TAYLOE PIGGOTT GALLERY is pleased to present Pneuma, an exhibition of sculptural works by Polish artist Xawery Wolski, on view from December 10th through January 30th 2022. This exhibition, centered around a large-scale installation of shimmering knitted wire Globos, presents multiple iterations of his artistic practice – the artist’s airy knitted wire sculptures, beaded sculptural dresses in a variety of earthly materials, and ceramic hinged vessels he calls Retablos. A reception to celebrate the opening of the exhibition will be hosted on Saturday, December 18 from 5 to 8pm; all are invited to attend.
The artist describes his Globos, knitted wire globes, as “the opposite of minimalism.” At once illuminated balls of light, phosphorescent jellyfish, and cell-like microorganisms, the inanimate balls seem to breathe. Hundreds of shimmering transparent globes create an immersive experience, akin in many aspects to a room full of Ruth Asawa sculptures, but all aglow. “It’s like nature,...the cells expand in space, taking over the space and making it beautiful,” the artist notes. “Intriguing, different, but not like taking possession of the space.” He leaves room for breath, air, life.
Titled Pneuma, the Greek word for air, breath, or spirit, the exhibition honors the soulful meditation inherent in textile arts. The time-intensive process involved in the knitted works, from inception to installation, reflects the artists’ generous feelings about time, his devotion to slow processes and meticulous craftsmanship. Each piece, knitted by hand over hundreds (occasionally thousands) of studio hours, is the opposite of machine made. And with each loop of wire, he touches upon his oeuvre itself, thematically connected with the arc of his entire career.
Fresh out of art school, Wolski was engrossed in a project involving thousands of hand-formed terracotta chain links, which he eventually fired into clay chains and presented piled on the ground. These links are alluded to today in monumental bronze chain sculptures which stretch toward the ceiling. The very first dress he created was “a long time ago,” in Perú, woven of hand-formed terracotta beads. He had visited the pre-Columbian graves of Inca warriors and was inspired by the lasting idea of the garments they were buried in. The body becomes dust; the armor of adornment holds the shape of the long-passed soul within for centuries. “The idea of the absent body—there is an existential background to all these works,” he says. “The dresses [I make] are spiritual tunics, or armor for a knight.” He never makes utilitarian dresses for wear—they remain themselves solely objects of art, ones that subvert the ancient realm of weavers whose aim was to wrap, to cover, to adorn. He works, rather, in the employ of art, and beauty, and ideas.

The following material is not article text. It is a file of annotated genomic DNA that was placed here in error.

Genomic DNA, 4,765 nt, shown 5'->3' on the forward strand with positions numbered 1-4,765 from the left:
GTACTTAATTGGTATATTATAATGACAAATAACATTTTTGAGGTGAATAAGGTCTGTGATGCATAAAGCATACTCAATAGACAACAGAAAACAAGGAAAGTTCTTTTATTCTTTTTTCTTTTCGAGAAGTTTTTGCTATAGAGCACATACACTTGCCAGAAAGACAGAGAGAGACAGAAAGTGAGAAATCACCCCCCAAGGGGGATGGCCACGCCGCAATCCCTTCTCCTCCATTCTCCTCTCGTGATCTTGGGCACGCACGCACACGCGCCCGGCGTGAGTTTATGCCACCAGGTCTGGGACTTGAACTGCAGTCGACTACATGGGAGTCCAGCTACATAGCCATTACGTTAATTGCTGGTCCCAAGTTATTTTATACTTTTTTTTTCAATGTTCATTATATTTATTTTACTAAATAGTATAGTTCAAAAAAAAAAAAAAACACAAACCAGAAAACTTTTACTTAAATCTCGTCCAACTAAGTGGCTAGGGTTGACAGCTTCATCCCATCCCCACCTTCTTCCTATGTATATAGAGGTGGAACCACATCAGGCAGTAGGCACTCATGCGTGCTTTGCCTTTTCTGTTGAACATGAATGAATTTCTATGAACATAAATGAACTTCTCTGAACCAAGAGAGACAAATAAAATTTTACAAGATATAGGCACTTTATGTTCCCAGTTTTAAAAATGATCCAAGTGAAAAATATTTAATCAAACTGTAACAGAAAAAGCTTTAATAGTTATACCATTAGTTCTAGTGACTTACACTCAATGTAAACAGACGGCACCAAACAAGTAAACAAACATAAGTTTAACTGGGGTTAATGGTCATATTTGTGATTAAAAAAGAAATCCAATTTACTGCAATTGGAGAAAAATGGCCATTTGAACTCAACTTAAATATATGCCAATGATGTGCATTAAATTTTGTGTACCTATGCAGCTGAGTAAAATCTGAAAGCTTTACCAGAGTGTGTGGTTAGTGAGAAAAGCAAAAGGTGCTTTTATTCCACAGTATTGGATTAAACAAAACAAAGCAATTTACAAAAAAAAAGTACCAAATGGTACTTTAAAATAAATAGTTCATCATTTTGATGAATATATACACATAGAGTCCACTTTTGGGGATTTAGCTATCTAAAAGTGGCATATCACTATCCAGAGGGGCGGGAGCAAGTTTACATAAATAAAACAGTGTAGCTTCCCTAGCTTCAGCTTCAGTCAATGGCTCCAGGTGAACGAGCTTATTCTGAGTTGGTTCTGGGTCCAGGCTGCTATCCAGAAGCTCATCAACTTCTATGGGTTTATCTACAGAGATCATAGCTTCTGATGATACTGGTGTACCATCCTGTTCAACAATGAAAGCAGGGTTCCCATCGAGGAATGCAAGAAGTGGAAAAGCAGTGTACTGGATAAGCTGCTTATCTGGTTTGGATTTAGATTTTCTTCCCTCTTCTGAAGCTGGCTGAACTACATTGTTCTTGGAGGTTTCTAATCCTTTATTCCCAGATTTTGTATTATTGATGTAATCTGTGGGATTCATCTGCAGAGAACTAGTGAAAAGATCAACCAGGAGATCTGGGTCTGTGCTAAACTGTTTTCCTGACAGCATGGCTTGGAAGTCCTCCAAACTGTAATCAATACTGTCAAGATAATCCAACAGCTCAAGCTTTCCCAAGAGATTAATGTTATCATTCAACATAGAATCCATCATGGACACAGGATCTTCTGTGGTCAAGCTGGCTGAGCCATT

Xawery Wolski was born in Warsaw, Poland, in 1960 and currently lives and works between his studios in Poland and Mexico City. He has recently returned from a long sojourn in Mexico City to his native Poland to overhaul his childhood home into a studio and public exhibition space. He was educated at the Academy of Fine Arts (Warsaw), the Academy of Fine Art (Paris), and the Institute of Higher Education in Visual Arts (Paris). The artist has exhibited his work in countries throughout the world and has been awarded residencies in Asia, South America, Mexico, the United States, and Europe. As he travels, he continues to collect the natural products of each country as inspiration for his art.
Entrada actualizada el el 09 dic de 2021
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